Both major depressive disorder and depressive symptoms have been connected to stressful life situations. Increased stress also predicts the clinical course of major depression, which includes characteristics like longer duration, symptom worsening, and relapse. Although the majority of studies have focused on life events as depression triggers, stress also predicts the onset of major depression. Additionally, evidence suggests that circumstances that arise during treatment lessen the effectiveness of the response.
Stress and cardiovascular disease (CVD)
Prolonged SAM activation mediates the effects of stress. Stress has been shown to promote pathogenic processes such as myocardial ischemia and activate inflammatory and coagulatory systems in laboratory investigations on healthy adults and cardiac patients.
Prospective studies on populations of initially healthy people offer strong evidence that there is a connection between psychological stress and CVD morbidity and mortality. According to one meta-analysis, high levels of work stress—defined as little workplace control combined with a lot of expectations, inadequate pay, or organizational injustice—raise CVD risk by about 50%.
Initially, healthy people who endure traumatic experiences, such as the death of a child, or who are exposed to emotional, sexual, or physical abuse during their formative years are also at an elevated risk of developing long-term cardiovascular diseases.
According to some data, a buildup of unfavorable life events over several years of follow-up can predict poorer AIDS-related outcomes. For instance, each extra moderately severe incident increased the likelihood of acquiring AIDS by 50% and an AIDS-related clinical condition by 2.5 times in HIV-positive men. Stress has also been proven to affect the development of viral infections, to which people with HIV are particularly vulnerable.
Irritable bowel syndrome (IBS)
The intestines move more and are more sensitive while under stress. External stressors can cause unpleasant bowel symptoms because our central nervous system’s pain pathways are connected to those of our digestive systems. There is evidence that stress and mood problems can change our immune system and gut flora, both of which are critical for healthy gut function.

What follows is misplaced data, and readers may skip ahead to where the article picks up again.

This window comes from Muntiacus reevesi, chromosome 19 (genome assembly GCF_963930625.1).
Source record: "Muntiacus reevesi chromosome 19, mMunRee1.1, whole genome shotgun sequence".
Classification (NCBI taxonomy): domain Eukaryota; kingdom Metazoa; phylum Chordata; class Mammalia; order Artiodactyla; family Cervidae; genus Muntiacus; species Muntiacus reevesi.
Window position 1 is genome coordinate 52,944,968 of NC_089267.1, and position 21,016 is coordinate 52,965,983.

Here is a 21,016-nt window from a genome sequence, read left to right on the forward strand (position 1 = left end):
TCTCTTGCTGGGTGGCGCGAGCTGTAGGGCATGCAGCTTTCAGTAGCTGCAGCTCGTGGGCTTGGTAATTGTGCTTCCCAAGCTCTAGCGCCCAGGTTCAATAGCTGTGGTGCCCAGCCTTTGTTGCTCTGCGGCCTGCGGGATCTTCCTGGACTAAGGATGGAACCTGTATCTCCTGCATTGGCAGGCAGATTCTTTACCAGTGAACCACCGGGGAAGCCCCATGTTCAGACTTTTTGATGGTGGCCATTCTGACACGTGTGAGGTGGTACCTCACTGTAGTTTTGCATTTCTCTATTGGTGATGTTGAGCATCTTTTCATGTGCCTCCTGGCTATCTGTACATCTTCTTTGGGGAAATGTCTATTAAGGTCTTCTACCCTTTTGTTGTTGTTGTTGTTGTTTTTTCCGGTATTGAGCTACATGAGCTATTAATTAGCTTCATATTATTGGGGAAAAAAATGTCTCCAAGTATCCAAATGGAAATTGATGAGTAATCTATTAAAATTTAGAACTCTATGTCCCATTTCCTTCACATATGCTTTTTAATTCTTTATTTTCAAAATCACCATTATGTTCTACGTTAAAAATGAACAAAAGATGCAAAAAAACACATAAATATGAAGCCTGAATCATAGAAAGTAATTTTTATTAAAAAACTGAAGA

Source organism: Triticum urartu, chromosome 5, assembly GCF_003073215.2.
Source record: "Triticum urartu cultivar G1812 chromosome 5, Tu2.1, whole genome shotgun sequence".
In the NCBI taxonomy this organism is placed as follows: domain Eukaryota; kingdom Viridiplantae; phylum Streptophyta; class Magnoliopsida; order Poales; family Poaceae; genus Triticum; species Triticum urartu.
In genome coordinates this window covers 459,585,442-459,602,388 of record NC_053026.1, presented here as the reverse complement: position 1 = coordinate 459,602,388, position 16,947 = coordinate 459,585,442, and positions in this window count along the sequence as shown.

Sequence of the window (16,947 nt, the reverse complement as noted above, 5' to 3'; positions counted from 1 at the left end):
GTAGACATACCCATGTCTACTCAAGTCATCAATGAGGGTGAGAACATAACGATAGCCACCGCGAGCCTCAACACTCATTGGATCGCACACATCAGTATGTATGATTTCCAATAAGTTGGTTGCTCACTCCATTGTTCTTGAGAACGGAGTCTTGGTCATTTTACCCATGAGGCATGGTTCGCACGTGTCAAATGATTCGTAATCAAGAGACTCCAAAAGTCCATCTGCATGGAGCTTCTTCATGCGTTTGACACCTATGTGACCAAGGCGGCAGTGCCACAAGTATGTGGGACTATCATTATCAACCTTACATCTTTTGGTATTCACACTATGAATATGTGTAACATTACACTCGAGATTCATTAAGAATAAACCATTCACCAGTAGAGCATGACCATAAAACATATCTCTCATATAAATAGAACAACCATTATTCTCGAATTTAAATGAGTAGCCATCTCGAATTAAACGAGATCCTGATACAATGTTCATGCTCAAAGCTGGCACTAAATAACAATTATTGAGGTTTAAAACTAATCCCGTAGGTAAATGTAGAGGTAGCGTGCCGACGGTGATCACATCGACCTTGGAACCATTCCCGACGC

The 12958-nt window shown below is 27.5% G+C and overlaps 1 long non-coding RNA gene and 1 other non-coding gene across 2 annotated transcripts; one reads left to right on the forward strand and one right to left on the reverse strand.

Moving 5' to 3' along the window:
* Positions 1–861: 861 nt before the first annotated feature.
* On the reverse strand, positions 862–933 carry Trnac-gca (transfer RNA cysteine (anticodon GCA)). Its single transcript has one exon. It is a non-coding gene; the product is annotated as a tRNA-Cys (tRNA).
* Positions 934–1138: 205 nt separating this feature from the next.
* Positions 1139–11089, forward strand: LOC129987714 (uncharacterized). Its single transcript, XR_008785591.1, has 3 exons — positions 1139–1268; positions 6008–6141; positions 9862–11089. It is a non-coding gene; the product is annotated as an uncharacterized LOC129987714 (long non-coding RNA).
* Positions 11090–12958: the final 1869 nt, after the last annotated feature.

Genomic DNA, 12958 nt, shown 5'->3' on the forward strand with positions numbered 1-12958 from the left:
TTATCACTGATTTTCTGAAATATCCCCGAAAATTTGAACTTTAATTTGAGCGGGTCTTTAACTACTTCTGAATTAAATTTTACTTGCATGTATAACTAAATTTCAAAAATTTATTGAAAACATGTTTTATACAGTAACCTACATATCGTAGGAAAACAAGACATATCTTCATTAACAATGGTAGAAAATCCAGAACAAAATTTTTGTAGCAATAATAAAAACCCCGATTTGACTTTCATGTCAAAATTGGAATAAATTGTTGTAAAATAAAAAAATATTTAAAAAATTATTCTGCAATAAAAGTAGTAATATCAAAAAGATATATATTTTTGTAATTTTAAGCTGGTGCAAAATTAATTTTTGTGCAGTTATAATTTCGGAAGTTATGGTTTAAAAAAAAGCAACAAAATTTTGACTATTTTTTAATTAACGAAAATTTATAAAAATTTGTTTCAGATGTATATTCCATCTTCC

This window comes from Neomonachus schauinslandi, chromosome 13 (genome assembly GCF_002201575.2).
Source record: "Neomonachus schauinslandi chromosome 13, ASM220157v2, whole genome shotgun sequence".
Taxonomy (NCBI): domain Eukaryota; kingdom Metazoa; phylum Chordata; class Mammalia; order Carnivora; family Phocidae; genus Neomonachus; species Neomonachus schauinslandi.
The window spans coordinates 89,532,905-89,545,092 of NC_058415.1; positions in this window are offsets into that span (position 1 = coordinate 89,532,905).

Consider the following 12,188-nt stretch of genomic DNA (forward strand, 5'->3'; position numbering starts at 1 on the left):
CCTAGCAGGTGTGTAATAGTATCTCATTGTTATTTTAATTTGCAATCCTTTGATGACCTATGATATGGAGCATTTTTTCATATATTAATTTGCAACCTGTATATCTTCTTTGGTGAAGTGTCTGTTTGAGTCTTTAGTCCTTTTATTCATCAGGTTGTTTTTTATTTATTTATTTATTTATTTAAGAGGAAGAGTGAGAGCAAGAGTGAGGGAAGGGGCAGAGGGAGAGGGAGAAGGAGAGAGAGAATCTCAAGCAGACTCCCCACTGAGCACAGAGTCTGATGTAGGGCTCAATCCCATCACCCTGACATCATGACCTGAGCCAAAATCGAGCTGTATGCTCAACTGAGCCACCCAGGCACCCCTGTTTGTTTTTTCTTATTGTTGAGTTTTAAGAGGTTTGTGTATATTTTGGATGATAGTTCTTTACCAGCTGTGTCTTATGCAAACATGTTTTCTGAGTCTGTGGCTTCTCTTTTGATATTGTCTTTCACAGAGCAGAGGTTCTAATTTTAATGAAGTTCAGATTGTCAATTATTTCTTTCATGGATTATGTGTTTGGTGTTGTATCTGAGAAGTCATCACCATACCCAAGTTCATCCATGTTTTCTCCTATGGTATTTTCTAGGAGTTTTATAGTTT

Stress has been linked in experimental studies on animals to the onset, development, and spread of specific malignancies. Additionally, mechanistic human investigations show that stress has an impact on important cancer pathogenic mechanisms such as antiviral defenses, DNA repair, and cellular aging. Despite these encouraging results, there is, at best, conflicting evidence from prospective studies associating stress with the occurrence of cancer in people.
Short-term stressors might also cause symptoms of sleeplessness. Normally, these symptoms would go away once the stressful scenario was over. However, some people may have a vicious cycle of nighttime anxiety and daytime sleepiness that progresses to chronic insomnia.
When under stress, people often turn to “excessive eating,” indulging in meals that are high in fat and sugar to feel better. The tendency to overeat under pressure raises the possibility that someone may become obese.
Psychological stress and disease have been linked, especially in the cases of depression, cardiovascular disease, and HIV/AIDS. Upper respiratory tract infections, asthma, herpes viral infections, autoimmune illnesses, and wound healing are additional conditions were evidence of the impact of stress is beginning to emerge.